Although Nemo, of Jules Verne’s classic Twenty Thousand Leagues Under the Sea, has been narrative fodder for decades, this engaging debut novel from Dharma and Deanna Windham puts a new spin on his mythos.
Set in the near future, the story begins as a group of oceanographic researchers fortuitously stumble across a sunken vessel in the South Pacific. After investigating the wreck, they realize that their find is historic, “a myth brought to life”: Nemo’s legendary submersible, the Nautilus. This ship is laden with treasure, but researchers discover the most valuable item inside an iron chest—Capt. Nemo’s journal. The partially destroyed record chronicles Nemo’s heart-rending transformation from an up-and-coming British naval architect named Jonathan de Chevalier Mason to the captain of the most advanced—and feared—vessel in the world. After being betrayed by his best friend, Nemo was convicted of high treason in a secret court and sent to a penal colony on a remote island, where he was expected to die in short order. But, fueled by revenge, he escaped and becomes a legend. Masterfully constructed (the missing or destroyed pages allow the authors to skip over slow spots and focus only on action or significant events), breakneck paced and adeptly characterized, this reimagining of one of literature’s most enigmatic characters is a supreme page turner, with a dash of steampunk thrown in for good measure. The epilogue, however, doesn’t compare to the rest of the book, especially since it will leave readers with niggling questions—an unpleasant dessert after a gloriously appetizing meal.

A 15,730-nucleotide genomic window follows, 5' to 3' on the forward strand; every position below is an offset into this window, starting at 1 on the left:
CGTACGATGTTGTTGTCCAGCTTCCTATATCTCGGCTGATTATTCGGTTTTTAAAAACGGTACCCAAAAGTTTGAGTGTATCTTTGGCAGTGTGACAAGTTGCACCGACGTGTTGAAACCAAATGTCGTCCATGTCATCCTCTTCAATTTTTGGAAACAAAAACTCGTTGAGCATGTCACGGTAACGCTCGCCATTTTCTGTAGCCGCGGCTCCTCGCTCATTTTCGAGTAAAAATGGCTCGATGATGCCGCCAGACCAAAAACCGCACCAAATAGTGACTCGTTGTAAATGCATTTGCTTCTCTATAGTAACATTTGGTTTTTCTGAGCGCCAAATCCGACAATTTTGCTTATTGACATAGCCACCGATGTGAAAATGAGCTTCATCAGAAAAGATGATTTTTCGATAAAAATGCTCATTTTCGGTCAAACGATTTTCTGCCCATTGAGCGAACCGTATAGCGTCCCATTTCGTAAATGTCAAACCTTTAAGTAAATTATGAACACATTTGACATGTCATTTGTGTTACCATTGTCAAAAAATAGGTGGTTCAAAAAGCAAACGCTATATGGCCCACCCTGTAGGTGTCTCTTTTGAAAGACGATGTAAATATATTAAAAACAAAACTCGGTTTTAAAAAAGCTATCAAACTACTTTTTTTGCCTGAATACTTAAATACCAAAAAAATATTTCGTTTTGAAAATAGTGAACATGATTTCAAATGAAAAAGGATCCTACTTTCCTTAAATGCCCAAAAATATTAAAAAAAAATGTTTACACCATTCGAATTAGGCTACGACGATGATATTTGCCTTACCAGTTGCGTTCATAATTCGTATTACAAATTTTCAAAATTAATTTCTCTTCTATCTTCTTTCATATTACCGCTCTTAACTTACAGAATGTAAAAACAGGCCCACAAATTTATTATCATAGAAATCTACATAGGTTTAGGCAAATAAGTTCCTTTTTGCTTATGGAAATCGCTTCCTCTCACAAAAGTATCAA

Sharp, well-shaped adventure that takes on water at the end.